Improving the biocompatibility of polyethylene terephthalate (PET) vascular grafts is an important task for avoiding thrombus formation. Therefore, SO2
plasma at various treatment periods were used to modify PET surface properties by forming sulfate functional groups. These groups were shown to act antithrombogenically, ensuring good hemocompatibility of the materials, although the biocompatibility of such materials still remains a mystery. For this reason, the adhesion and viability of HUVEC cells on SO2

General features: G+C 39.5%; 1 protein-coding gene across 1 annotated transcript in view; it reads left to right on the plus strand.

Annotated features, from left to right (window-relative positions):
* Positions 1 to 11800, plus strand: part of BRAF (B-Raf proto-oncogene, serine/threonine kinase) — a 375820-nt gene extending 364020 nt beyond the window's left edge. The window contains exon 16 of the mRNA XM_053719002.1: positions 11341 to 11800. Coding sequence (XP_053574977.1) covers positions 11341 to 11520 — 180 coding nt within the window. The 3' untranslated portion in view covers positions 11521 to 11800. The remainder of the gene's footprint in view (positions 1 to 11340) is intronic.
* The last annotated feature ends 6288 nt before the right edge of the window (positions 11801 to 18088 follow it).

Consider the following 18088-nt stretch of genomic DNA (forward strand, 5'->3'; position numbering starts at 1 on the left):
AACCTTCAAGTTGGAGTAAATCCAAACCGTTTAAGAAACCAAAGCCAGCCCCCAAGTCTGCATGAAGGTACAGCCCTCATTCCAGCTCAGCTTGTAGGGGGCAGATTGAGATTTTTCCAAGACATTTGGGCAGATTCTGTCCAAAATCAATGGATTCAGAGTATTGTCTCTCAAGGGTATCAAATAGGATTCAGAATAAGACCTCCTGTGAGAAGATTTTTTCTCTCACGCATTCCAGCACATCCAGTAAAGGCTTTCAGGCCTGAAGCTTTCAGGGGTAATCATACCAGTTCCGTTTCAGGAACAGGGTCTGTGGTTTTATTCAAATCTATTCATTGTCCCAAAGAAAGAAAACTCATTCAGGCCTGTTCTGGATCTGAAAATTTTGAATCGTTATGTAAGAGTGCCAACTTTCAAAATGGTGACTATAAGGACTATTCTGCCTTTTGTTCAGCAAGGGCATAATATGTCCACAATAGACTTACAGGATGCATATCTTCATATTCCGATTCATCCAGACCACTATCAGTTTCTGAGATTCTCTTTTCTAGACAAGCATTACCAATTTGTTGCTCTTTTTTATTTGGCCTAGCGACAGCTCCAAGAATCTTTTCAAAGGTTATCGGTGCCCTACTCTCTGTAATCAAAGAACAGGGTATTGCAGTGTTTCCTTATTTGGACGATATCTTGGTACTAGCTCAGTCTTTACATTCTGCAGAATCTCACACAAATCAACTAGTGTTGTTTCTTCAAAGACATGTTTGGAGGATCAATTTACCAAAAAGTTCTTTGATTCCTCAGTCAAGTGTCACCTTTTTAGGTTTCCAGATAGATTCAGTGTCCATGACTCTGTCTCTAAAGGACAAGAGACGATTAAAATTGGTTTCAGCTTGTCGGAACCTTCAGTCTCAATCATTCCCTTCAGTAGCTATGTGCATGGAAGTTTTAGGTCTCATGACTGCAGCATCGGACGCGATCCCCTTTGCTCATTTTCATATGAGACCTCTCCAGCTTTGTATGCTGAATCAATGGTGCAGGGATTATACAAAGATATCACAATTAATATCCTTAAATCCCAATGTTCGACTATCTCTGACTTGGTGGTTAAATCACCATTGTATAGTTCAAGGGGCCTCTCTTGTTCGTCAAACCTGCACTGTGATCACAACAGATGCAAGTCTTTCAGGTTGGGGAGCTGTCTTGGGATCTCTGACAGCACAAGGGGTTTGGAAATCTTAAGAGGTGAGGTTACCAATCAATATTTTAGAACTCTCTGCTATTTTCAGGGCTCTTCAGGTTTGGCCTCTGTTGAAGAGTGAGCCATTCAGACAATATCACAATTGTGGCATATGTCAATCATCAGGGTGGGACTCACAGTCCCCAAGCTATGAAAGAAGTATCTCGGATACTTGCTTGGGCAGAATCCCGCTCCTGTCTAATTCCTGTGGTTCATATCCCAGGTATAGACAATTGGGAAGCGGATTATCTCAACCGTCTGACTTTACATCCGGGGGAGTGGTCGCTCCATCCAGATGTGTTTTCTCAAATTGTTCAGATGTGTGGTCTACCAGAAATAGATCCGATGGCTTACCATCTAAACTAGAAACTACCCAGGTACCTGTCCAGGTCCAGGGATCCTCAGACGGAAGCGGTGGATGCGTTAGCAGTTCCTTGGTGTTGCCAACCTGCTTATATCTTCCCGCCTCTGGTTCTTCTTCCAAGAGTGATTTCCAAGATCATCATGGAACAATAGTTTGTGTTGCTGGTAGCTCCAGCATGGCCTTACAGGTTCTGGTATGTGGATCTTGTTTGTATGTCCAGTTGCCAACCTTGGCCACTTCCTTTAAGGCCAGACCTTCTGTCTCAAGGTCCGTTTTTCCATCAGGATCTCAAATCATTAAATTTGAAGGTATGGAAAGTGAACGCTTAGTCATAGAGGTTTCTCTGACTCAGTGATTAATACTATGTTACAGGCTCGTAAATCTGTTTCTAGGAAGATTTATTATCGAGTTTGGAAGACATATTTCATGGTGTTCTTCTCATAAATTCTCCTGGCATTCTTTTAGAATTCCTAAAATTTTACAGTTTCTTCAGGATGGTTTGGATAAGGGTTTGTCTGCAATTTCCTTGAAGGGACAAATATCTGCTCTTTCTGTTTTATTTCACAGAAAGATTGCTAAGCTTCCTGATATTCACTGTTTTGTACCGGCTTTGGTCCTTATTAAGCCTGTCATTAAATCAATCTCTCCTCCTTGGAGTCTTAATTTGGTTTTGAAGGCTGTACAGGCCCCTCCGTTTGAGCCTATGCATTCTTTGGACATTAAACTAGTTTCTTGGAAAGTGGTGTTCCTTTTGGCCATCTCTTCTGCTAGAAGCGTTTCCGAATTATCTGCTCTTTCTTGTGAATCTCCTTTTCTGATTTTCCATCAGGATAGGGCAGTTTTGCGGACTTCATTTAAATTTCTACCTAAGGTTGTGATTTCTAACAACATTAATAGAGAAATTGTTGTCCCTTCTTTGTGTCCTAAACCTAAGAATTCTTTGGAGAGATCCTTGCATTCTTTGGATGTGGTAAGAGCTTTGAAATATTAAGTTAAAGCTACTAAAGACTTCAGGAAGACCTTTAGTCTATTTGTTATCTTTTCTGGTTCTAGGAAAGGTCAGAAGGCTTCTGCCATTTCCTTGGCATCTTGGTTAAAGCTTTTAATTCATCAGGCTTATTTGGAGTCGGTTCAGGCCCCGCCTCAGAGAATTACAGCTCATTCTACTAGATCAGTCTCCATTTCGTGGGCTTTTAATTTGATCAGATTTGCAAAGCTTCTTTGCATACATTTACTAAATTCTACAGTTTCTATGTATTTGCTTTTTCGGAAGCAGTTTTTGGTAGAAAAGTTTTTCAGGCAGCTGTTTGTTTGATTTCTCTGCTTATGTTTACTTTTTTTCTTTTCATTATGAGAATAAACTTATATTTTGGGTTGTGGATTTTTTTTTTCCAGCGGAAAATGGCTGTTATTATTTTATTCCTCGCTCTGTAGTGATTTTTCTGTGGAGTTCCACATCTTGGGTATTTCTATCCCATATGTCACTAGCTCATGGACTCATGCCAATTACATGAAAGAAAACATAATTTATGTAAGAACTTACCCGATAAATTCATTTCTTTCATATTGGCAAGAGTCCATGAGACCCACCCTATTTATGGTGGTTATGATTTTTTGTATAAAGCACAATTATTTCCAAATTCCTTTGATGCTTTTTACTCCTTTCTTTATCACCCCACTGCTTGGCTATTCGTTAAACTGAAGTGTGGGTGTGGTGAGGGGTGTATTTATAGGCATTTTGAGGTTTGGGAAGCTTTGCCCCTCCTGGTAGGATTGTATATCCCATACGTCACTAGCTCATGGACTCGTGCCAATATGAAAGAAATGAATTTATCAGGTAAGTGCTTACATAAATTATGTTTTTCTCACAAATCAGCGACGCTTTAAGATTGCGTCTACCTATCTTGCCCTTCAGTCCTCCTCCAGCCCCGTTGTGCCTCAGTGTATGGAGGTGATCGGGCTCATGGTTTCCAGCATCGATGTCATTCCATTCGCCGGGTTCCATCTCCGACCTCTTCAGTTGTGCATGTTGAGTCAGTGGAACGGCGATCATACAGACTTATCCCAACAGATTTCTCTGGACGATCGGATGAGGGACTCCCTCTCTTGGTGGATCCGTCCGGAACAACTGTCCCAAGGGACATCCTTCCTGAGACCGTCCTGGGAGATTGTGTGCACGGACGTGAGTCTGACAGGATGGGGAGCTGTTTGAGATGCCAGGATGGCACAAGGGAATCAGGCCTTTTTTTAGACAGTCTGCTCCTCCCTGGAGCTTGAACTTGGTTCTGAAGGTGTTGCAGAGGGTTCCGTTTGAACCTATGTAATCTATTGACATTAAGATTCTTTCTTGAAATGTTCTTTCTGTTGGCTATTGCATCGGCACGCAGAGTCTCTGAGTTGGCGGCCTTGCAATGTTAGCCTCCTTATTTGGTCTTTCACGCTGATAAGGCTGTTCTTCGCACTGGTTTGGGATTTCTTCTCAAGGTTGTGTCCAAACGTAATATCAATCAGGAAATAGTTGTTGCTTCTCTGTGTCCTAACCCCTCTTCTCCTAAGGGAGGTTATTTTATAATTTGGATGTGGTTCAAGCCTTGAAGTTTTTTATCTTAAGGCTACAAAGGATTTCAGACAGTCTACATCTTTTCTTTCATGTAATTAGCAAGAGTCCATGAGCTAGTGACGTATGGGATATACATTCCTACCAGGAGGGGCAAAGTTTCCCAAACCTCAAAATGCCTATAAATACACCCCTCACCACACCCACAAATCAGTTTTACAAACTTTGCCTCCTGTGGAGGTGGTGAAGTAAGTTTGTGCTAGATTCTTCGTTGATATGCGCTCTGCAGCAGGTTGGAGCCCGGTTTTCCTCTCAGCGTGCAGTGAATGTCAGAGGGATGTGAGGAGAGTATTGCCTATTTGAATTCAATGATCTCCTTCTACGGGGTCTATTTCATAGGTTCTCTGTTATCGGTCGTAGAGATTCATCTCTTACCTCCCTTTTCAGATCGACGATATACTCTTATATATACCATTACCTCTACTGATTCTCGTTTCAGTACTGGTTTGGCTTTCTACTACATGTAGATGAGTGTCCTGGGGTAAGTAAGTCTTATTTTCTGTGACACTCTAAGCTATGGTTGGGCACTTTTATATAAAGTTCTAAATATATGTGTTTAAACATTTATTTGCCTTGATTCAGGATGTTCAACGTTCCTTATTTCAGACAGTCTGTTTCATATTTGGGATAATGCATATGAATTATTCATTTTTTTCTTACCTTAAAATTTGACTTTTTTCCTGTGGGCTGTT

plasma-modified PET surfaces were studied, and the possible toxicity of the tested material was determined using two different assays, MTT (metabolic activity assay) and SRB (in-vitro toxicology assay). Changes in chemical composition, morphology and wettability were determined as well. Improved endothelialization was observed for all plasma-treated samples, with the most optimal being the sample treated for 80 s, which can be explained by it having the best combination of surface functionalization, roughness and morphology. Furthermore, toxicity was observed to some extent on the sample treated for 160 s, indicating the lowest cell density among the plasma-treated samples. X-ray photoelectron spectroscopy showed increased oxygen and sulfur content on the surface, which was independent on treatment time. Surface roughness of the plasma-treated samples increased, reaching its maximum after 80 s of treatment, and decreased thereafter.
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